Thus, a sectional prosthesis with flexible denture replacing missing teeth and RTV silicone bulb to close the maxillary defect was fabricated [Figure 9]. The patient was instructed about insertion and removal of bulb prosthesis and was made to practice, as this was their major complaint. Following this, the flexible denture was inserted. After a 1-week review, the patient was comfortable with insertion and removal of the new prosthesis. The oronasal communication was closed with no passage of oral fluid and air between the oral and nasal cavities. The reduction in hypernasality in speech and the improvement in deglutition were noted.
| Discussion|| |
Obturator plays an important role in the recovery of oral functions in post maxillectomy patients. Various methods have been described in the literature on the different designs, techniques, and materials which can be used for an obturator. A maxillary defect can be closed with three different types of the obturator, namely a solid bulb obturator, hollow bulb obturator, or a two-piece obturator which is commonly prescribed for patients with reduced mouth opening, especially after radiotherapy. An obturator needs to fulfill certain criteria to function well, which includes tissue compatibility, ease of insertion and removal, durability, and easy cleaning among others. However, the insertion and removal of one-piece obturator in large maxillary defects with or without trismus is difficult. In such cases, the fabrication of a two-piece obturator, which has a bulb component and a maxillary plate (with or without artificial teeth), overcomes the problem. The definitive prosthesis described in this case report is a two-piece obturator that uses two different materials, a flexible denture made of nylon thermoplastic replacing the missing teeth and a silicone bulb with a snug fit for palatal defect. Flexible dentures because of its inherent flexibility and ability to engage hard- and soft-tissue undercuts for retention are more natural and comfortable in the mouth. Sunflex dentures are unbreakable, yet, lightweight and translucent which allows natural tissue to show through. Furthermore, there is no need of metal clasps – only tissue-colored clasps that blend with natural teeth are used, thereby improving esthetics. The flexibility of the material provides balanced masticatory forces over the entire supporting ridge instead of individual support points. In addition, flexible resin RPDs are seen to display a biocompatibility similar to that of the cast RPDs, and they do not engage the abutment teeth alone for support and retention; hence; the relative stresses on the abutment teeth are relieved.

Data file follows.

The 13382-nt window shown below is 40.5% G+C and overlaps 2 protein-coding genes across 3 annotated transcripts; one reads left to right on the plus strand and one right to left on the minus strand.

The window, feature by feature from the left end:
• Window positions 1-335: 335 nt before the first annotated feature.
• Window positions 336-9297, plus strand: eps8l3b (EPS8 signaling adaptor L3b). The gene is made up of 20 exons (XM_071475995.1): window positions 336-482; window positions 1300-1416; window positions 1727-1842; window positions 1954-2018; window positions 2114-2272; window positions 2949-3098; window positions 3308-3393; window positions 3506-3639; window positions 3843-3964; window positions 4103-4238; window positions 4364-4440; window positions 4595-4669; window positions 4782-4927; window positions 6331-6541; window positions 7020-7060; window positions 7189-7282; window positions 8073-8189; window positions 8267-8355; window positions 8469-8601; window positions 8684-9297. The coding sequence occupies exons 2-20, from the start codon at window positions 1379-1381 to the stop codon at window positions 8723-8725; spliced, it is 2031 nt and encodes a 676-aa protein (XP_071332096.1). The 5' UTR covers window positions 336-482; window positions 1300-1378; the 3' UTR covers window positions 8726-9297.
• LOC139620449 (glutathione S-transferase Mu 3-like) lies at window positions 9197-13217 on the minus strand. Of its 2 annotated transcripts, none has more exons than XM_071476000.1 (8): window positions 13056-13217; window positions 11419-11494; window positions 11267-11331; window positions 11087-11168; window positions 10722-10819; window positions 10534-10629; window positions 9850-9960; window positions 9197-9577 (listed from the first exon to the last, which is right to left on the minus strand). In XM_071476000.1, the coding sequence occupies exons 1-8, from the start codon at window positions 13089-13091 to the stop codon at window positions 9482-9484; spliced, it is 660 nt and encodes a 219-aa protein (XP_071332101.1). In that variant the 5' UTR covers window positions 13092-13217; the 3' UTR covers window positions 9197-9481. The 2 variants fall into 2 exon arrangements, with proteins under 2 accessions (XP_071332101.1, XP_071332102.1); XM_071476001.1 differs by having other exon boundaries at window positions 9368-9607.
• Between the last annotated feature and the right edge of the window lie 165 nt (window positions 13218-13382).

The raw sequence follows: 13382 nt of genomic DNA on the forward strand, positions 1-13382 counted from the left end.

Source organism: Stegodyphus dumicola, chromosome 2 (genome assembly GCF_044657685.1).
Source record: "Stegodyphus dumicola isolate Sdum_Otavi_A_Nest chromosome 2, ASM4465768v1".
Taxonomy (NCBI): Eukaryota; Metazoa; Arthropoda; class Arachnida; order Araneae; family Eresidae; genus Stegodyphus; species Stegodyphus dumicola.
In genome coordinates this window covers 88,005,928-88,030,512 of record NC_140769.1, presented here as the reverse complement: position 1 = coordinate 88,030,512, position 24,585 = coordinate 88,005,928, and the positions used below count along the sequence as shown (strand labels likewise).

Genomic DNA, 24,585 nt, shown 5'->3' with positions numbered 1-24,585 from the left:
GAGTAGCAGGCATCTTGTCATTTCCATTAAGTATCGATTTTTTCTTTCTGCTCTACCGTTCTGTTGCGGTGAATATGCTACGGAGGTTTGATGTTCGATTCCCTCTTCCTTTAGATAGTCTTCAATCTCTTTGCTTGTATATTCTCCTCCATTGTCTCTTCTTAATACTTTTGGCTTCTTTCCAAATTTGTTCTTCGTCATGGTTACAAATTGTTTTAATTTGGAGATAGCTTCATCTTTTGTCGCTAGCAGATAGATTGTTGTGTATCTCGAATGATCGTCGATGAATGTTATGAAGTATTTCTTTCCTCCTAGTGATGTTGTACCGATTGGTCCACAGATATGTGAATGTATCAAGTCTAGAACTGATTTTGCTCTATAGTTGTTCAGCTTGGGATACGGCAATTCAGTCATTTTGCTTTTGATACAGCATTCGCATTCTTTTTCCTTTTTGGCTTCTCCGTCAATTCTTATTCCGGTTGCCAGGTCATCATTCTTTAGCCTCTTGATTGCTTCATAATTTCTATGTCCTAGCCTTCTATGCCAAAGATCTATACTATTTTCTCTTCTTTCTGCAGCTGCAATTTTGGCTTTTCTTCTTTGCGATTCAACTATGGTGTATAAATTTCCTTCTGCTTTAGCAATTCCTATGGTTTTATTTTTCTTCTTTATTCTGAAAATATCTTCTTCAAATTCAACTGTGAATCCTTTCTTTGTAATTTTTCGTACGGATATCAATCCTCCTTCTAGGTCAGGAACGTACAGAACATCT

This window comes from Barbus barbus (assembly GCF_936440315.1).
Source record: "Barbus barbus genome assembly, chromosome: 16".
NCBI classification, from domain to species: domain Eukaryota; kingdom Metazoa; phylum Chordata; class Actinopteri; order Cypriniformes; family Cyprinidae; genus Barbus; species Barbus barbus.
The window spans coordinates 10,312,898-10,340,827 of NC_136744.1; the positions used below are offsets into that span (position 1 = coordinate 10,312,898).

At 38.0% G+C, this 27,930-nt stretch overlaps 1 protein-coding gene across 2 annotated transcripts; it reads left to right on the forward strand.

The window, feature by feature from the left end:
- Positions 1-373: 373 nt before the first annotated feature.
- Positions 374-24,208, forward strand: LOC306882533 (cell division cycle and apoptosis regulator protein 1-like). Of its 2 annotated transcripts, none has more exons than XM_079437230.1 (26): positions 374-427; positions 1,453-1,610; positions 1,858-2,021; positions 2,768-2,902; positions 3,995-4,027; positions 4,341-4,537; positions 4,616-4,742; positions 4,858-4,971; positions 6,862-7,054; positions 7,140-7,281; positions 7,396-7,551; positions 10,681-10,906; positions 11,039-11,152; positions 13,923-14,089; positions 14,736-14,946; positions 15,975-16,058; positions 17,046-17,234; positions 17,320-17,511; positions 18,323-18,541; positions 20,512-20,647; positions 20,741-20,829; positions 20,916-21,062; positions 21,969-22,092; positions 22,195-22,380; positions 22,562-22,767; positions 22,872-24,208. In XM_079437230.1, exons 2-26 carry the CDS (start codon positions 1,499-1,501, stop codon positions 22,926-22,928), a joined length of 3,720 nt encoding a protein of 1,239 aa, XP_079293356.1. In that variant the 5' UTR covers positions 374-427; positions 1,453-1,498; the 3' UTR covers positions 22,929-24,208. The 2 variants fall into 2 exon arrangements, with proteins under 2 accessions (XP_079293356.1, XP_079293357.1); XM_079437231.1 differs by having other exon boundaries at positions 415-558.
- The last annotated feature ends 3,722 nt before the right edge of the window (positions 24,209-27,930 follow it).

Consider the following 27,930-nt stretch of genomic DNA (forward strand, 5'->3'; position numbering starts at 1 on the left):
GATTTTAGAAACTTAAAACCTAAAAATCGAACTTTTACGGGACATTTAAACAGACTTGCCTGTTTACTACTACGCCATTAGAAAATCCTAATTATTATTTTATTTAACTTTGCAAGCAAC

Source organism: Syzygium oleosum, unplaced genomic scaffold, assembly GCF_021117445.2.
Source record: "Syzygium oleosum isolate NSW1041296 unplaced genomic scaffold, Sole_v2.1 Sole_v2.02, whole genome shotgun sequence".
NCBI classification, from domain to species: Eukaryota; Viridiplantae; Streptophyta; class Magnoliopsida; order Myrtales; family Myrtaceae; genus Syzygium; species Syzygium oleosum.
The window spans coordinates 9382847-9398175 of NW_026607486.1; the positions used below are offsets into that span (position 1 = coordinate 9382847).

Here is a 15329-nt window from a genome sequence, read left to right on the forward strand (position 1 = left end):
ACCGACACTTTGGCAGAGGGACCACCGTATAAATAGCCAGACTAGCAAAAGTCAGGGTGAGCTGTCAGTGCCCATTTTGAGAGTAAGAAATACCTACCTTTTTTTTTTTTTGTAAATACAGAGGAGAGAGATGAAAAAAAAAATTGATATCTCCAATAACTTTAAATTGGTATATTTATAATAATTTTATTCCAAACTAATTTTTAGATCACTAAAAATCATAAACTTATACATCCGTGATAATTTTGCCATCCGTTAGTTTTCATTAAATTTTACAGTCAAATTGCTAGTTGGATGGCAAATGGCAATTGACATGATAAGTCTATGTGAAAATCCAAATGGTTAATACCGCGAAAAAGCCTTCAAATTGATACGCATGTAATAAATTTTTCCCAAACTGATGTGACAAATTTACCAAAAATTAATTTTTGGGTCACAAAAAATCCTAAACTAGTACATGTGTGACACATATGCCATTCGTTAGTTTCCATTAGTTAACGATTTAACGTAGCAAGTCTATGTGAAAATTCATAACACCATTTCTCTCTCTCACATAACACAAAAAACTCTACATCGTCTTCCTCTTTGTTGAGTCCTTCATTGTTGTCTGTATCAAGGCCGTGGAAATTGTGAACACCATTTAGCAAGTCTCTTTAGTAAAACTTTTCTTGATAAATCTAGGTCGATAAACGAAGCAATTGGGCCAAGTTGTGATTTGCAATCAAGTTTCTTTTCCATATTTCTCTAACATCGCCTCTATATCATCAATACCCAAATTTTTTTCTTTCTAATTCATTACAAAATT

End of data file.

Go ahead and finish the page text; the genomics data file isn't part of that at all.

Bulbs can be made from different materials. Silicone is nontoxic, noncarcinogenic, resilient, hygienic, easy to handle; and well tolerated by intraoral tissues. The softness and resiliency of the RTV silicone materials enable it to engage undercuts within the defects, thus providing retention, support, and stability of the prosthesis. The flexibility of the material allows it to be slowly teased out from the defect site without injuring the soft tissues.
Silicone is commonly used as a cap or liner over the bulb obturator. In patients with trismus and those who do not get adapted to the insertion and removal, the use of full silicone bulb, as a part of twopiece obturator, can be an alternative. Few cases of silicone bulb have been reported in the literature, and further study is needed. The disadvantage of silicone bulb is that it cannot be used in larger sized defects, as it increases the weight of the silicone bulb compromising retention. Silicone needs to be replaced once every 6 months as the prosthesis loses its physical properties, such as color, flexibility, and also dimensional changes are observed. Therefore, long-term follow-up is needed to evaluate for deterioration.
Declaration of patient consent
The authors certify that they have obtained all appropriate patient consent forms. In the form the patient(s) has/have given his/her/their consent for his/her/their images and other clinical information to b'e reported in the journal. The patients understand that their names and initials will not be published and due efforts will be made to conceal their identity, but anonymity cannot be guaranteed.
Financial support and sponsorship
Conflicts of interest
There are no conflicts of interest.
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[Figure 1], [Figure 2], [Figure 3], [Figure 4], [Figure 5], [Figure 6], [Figure 7], [Figure 8], [Figure 9]